- Display of a section of the 86400×43200 Blue Marble pictures that NASA derived from imagery taken in 2004. The shown section is 720×600 by default, but can be resized using the + and – buttons at the top.
- Clicking near the edge of the picture moves the focus into the respective direction, clicking on its center zooms in (and back out), thus switching between 4- and 0.5-gigapixel versions.
- A clickable world map on the right always shows the current area shown.
- By clicking on the numbers next to Overlay and Base at the top of the screen, the month whose picture is to be displayed can be chosen. Here, Base means the main picture and Overlay one that is only partially shown around the current mouse position, as well as on a local overview map on the right. This way, snow cover and vegetation can be easily compared. × switches the overlay off, e.g. in case your CPU or internet connection is too slow.
- In addition to the different months, night-time pictures of 1992 and 2002 (N92 and N02; courtesy NGDC; more about them here) and the old (O) Blue Marble of 2002 can be chosen; in combination with the overlay feature the former enables to see night lights 'in daylight context' or even compare a city's extent in 2002 with that of 1992. (Caution when interpreting differences in brightness, technical imprecision may account for some.)
- The top right of the screen shows the current geographic coordinates of the picture (move the mouse over it to see the exact place they point to), those for the mouse pointer are additionally shown in the browser's status bar (if allowed by the browser).
- Towns can be searched for using the box on the right. (Found towns may be invisible due to small population.)
- [nostretch] This compensates for the distortion of geographic shapes by adjusting the picture width. The Blue Marble picture is given in equirectangular projection, which results in increased such distortion toward the poles.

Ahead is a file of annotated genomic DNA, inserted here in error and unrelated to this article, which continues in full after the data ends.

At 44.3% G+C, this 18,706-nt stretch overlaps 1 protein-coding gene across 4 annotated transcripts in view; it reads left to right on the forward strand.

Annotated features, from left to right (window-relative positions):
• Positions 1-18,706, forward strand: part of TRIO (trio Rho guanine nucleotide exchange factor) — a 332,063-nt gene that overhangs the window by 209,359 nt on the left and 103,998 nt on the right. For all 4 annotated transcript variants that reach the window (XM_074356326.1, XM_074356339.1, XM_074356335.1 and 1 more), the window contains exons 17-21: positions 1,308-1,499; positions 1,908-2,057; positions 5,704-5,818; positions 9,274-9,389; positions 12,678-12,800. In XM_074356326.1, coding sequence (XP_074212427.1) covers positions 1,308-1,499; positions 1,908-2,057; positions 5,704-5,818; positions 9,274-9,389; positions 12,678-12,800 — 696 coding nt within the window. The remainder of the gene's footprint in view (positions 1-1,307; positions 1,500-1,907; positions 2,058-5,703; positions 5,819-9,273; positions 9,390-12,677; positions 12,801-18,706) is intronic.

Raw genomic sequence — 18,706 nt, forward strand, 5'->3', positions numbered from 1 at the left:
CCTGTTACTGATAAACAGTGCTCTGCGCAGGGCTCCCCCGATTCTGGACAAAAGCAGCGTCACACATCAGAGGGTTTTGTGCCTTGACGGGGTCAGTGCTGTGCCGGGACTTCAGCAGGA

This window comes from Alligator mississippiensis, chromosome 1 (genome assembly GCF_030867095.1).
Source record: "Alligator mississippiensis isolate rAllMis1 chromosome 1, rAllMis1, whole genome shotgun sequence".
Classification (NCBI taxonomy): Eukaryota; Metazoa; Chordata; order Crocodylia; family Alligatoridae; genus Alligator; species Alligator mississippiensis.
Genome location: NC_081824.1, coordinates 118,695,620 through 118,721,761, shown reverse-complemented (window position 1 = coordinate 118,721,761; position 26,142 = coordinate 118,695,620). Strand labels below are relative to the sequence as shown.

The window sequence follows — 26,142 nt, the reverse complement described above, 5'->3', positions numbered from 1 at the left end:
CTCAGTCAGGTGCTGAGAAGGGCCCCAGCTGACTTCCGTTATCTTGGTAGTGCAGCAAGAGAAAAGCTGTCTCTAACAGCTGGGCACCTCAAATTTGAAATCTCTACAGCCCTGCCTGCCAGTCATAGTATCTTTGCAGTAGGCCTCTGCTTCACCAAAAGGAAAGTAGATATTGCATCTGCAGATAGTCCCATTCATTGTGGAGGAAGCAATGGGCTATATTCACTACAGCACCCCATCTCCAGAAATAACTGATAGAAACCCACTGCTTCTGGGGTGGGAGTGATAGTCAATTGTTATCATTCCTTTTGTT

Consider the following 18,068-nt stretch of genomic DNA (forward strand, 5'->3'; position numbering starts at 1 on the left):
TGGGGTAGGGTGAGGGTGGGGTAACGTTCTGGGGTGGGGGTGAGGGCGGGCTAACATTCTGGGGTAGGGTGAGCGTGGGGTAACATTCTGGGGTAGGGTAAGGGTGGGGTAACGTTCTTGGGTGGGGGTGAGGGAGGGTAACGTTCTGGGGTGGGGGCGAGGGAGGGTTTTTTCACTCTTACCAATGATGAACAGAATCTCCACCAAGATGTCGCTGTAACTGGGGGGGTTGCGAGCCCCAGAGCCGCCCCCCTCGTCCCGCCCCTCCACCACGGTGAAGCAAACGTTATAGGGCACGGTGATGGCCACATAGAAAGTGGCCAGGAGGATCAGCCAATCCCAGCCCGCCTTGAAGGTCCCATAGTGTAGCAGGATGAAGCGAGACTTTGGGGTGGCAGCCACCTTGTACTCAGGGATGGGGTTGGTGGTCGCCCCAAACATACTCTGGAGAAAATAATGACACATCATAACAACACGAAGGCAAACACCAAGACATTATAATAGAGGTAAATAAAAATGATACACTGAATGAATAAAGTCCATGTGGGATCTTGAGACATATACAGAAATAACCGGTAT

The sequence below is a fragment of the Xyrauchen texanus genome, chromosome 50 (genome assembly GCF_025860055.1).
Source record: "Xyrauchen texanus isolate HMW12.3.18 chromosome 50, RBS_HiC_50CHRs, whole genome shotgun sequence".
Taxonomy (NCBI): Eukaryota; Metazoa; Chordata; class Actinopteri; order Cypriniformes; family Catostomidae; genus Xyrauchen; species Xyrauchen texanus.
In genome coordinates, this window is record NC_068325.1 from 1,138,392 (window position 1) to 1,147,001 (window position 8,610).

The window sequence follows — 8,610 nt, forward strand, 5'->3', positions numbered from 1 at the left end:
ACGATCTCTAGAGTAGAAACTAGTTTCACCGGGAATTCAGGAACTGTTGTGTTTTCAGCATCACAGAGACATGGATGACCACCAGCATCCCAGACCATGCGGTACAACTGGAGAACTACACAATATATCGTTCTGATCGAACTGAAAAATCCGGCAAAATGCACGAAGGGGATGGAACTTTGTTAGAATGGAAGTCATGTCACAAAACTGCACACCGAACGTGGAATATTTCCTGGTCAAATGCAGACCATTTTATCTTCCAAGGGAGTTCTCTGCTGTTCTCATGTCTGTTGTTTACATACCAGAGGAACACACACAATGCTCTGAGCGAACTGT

- [borders] Display of countries' national borders. Sometimes the line appears to be missing when there is actually a wide river forming two coastlines instead of a land border. (Borders data originates from the CIA's World DataBank, one disputed border apparently left out is Syria's western one with Lebanon and Israel.)
- [towns] Display of boxes around towns, signifying their population and linked to the respective English-language Wikipedia articles. Depending on the zoom level, towns over 5'000 or 50'000 inhabitants are included. (Some towns may be missing due to space constraints, many in Asia due to insufficient data. Wikipedia articles may be chosen unluckily given, like in the case of London, Ontario, which links to London, England.)
- [geonames] Display of the names of Earth's longest rivers (at their deltas), some mountains, large lakes, islands, peninsulas, etc.
- [townnames] Display the names of towns instead of mere boxes. Due to space constraints, this leads to fewer towns being displayed. Don't use in combination with nostretch, as names may then overlap.
- [mini] Depending on the picture size chosen, space on your screen can get cramped; this option reduces the width of the overview maps on the right.
- to those pages of the Degree Confluence Project (which collects photos from intersections of meridians and parallels) that are relevant to the currently viewed area.
- to 'real maps' of the current position at Bing and Google Maps.
Please send corrections or other comments concerning this browser to firstname.lastname@example.org; thanks for the pictures go to NASA's Earth Observatory and, for the night-lights data up to 2010, to the NGDC's Earth Observation Group. Data on towns has been compiled by Stefan Helders, the national borders have been generated using the The Generic Mapping Tools.